Teacher’s guide

Дата канвертавання18.04.2016
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Grades 3 to 8

Crazy Horse and the Lakota Sioux Indians
Great Native American Leaders Series

Subject areas: Social Studies, US History, Native American Studies, Multicultural Studies
Synopsis: Chronicles Crazy Horse’s long struggle to protect Lakota land rights and remain free. Includes his early battles against Fetterman along the Bozeman trail and his victory in the Battle of the Little Bighorn. Shows how the warrior was held back by his own people when the Lakota Chiefs aided the United States Army in his capture and arrest.
Learning Objectives:
Objective 1) Students will be able to describe the culture and lifestyle of the Lakota Sioux before westward expansion, including their religious beliefs and spiritual ties to the Black Hills of South Dakota.
Objective 2) Students will be able to discuss the Lakota Sioux tribe’s conflicts with the United States over land rights, including the struggles caused by the construction of the Bozeman Trail and settlers’ illegal prospecting of the Black Hills.
Objective 3) Students will be able to discuss the Lakota victory in the Fetterman Fight and how the United States government responded to the defeat.
Objective 4) Students will be able to explain why Crazy Horse split from Red Cloud to join Sitting Bull and the Hunkpapa.

Objective 5) Students will be able to explain the significance of the Battle of the Little Bighorn, especially how the battle influenced the Lakota tribe’s standing with the United States government.
Objective 6) Students will be able to discuss the tension between the free Lakota and the reservation Lakota and how this disunity eventually led to the capture of Crazy Horse.
Pre-Viewing Discussion and Activities:
1) Define: sacred, commune, Great Spirit, holy men, treaty, vision, war chief, raid, massacre, westward expansion, pursue, abandon, agency, prospecting, violation, protest, negotiation, Sun Dance, skin offering, reservation, refuge, capture and scaffold.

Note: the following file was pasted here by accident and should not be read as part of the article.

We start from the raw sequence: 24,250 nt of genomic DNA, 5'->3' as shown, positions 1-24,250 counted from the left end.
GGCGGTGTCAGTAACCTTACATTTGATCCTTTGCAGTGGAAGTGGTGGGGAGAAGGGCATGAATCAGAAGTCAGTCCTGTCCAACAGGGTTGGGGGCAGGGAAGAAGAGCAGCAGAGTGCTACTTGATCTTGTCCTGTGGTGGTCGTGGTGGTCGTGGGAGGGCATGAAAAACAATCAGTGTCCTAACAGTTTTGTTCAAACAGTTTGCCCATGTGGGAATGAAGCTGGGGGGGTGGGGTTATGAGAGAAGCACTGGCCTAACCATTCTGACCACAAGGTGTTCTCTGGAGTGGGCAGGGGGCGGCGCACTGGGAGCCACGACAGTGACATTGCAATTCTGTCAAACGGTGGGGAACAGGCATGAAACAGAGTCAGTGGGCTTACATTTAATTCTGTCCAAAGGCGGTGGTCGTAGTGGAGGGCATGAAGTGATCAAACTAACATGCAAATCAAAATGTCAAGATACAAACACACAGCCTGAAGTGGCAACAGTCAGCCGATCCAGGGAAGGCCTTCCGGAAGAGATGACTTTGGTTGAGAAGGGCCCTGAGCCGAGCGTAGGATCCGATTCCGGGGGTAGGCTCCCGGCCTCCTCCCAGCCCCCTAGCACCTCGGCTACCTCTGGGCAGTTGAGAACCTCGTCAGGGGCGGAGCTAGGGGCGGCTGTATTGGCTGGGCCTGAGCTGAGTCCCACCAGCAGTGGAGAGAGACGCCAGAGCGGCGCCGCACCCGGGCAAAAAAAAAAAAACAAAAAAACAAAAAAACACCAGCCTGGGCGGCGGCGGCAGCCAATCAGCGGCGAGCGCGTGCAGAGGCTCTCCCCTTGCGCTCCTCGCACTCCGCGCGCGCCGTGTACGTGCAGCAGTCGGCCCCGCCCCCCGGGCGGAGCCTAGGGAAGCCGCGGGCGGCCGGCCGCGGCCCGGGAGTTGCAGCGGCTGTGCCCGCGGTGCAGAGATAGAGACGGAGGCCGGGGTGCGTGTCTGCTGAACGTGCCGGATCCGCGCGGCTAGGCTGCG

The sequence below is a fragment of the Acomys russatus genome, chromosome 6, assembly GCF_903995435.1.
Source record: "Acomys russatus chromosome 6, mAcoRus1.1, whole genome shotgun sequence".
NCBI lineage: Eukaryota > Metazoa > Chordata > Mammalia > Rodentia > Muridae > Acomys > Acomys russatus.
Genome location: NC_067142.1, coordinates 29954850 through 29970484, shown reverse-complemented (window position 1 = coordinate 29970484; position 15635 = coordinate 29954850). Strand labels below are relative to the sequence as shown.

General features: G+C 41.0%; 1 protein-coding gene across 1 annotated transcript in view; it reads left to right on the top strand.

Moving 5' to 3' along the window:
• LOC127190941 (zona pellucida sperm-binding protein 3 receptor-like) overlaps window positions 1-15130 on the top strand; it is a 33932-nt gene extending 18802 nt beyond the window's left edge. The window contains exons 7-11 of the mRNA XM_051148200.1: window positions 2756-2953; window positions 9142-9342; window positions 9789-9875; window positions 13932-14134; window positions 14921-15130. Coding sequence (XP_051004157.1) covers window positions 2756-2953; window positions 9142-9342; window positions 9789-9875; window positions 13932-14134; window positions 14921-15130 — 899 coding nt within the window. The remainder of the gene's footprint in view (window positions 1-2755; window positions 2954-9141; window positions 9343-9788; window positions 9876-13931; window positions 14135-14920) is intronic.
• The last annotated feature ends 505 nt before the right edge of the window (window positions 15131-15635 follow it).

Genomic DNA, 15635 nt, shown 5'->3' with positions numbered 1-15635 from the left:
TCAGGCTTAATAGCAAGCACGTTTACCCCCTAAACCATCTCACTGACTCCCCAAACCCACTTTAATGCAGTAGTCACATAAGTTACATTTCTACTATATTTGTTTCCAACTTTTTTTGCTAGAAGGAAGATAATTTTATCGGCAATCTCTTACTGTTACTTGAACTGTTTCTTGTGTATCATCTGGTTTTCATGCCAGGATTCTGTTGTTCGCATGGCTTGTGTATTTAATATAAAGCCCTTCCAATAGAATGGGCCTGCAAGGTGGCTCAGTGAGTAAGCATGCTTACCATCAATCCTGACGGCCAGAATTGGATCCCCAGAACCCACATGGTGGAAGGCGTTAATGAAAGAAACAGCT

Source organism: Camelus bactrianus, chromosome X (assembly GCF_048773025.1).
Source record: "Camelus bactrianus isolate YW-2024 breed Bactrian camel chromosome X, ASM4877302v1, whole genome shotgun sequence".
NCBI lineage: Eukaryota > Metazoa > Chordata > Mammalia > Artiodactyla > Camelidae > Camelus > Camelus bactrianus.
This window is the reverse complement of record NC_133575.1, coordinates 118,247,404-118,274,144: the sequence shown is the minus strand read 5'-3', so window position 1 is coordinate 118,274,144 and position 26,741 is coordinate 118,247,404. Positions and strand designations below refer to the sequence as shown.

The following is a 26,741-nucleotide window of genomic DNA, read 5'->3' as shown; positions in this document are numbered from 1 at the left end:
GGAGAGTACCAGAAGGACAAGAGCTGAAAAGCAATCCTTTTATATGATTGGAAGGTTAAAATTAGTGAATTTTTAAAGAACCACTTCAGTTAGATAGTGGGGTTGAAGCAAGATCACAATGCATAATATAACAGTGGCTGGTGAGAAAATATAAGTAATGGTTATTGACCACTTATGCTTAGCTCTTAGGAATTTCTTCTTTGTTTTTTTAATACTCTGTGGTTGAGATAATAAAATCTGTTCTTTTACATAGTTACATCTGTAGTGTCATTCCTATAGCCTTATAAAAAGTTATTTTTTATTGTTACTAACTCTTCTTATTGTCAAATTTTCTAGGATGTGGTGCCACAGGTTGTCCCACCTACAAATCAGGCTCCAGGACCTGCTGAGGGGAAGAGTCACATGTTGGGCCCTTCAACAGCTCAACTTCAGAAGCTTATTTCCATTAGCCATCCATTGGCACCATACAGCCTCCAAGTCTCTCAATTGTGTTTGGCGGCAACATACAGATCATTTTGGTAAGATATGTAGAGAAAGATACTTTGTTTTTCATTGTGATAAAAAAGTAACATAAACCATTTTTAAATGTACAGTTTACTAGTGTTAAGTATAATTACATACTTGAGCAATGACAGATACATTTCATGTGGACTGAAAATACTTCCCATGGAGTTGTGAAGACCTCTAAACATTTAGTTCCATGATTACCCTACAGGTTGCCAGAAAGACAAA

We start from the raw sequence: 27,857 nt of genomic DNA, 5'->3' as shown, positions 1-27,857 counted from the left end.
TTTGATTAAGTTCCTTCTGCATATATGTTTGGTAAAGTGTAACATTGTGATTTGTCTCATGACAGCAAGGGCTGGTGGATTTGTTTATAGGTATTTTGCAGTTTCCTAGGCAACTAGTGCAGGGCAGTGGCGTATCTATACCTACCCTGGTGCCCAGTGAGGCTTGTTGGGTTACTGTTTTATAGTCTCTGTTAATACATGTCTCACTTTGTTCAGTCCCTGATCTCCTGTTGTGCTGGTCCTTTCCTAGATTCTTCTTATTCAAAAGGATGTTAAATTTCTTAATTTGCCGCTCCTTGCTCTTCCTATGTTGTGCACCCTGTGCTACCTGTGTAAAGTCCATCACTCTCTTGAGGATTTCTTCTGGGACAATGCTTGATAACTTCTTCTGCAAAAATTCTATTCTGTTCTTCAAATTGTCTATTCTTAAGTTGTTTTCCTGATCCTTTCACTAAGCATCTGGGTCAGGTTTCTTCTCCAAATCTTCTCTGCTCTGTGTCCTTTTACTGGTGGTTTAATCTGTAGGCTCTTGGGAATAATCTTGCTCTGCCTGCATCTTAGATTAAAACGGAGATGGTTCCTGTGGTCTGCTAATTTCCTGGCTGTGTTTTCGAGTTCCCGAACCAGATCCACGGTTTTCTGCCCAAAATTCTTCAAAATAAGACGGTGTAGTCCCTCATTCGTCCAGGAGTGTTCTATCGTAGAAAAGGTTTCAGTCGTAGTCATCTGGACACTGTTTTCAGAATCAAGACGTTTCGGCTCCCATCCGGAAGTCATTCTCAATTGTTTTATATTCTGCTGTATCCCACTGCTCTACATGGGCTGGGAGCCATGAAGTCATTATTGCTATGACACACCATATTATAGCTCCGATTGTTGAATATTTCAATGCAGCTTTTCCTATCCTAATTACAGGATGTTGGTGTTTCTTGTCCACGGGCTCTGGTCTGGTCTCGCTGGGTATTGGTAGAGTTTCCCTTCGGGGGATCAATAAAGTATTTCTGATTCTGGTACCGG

2) Locate the Black Hills on a map.
3) Explore the concept of freedom. What does it mean to be free? What basic rights are essential to freedom?
Post-Viewing Discussion:
1) What is the significance of the Black Hills in Lakota culture? What did Lakota Warriors do in the Black Hills? Why were White settlers interested in the Black Hills? What was the Lakota reaction to this?

2) Describe Crazy Horse’s vision as a young boy. What was the warrior doing in the vision? What held the warrior back? In what specific ways did Crazy Horse’s vision become reality?

3) Why did the United States government build the Bozeman Trail? Where was the trail located? How did the Lakota respond to the United States Army’s presence along the trail?
4) What was the compromise Red Cloud made with the United States government? Why did he make this compromise? How did Crazy Horse feel about Red Cloud’s decision? How would you describe Red Cloud’s priorities as a leader? How would you describe Crazy Horse’s priorities as a leader?
5) Why did George Armstrong Custer lead people into the Black Hills? Was this legal? What was President Grant’s solution to the treaty violation?
6) Why was the Battle of the Little Bighorn significant? How did the battle affect the free Lakota? The Lakota who lived on the reservation?
7) Why did the warriors split up after the Battle of the Little Bighorn? Where did they go? Would the outcome have been different if they had stayed together?
8) How would you describe Crazy Horse’s attitude towards the Lakota on the reservation? How did the reservation Lakota feel about him?
9) Who helped the United States Army capture Crazy Horse? What were their motivations for helping the United States Army? Who was Little Big Man? Why did Crazy Horse attack him?
Additional Activities:
1) In small groups, assign students to design memorials for Crazy Horse. Direct students to consider including some sort of art or poetry in their memorials and select a location for them. After each group has presented their memorial ideas, show students pictures of the Crazy Horse Memorial that is currently in progress. Photographs and information are available at www.crazyhorse.org.
2) Have students write journal entries either as young Lakota following Red Cloud to live on a reservation or young Lakota following Crazy Horse. Guide students to think about the different experiences of each group, including lifestyle, security, attitudes towards the U.S. Army, how they were affected by the Battle of the Little Bighorn, and their feelings towards the other group.
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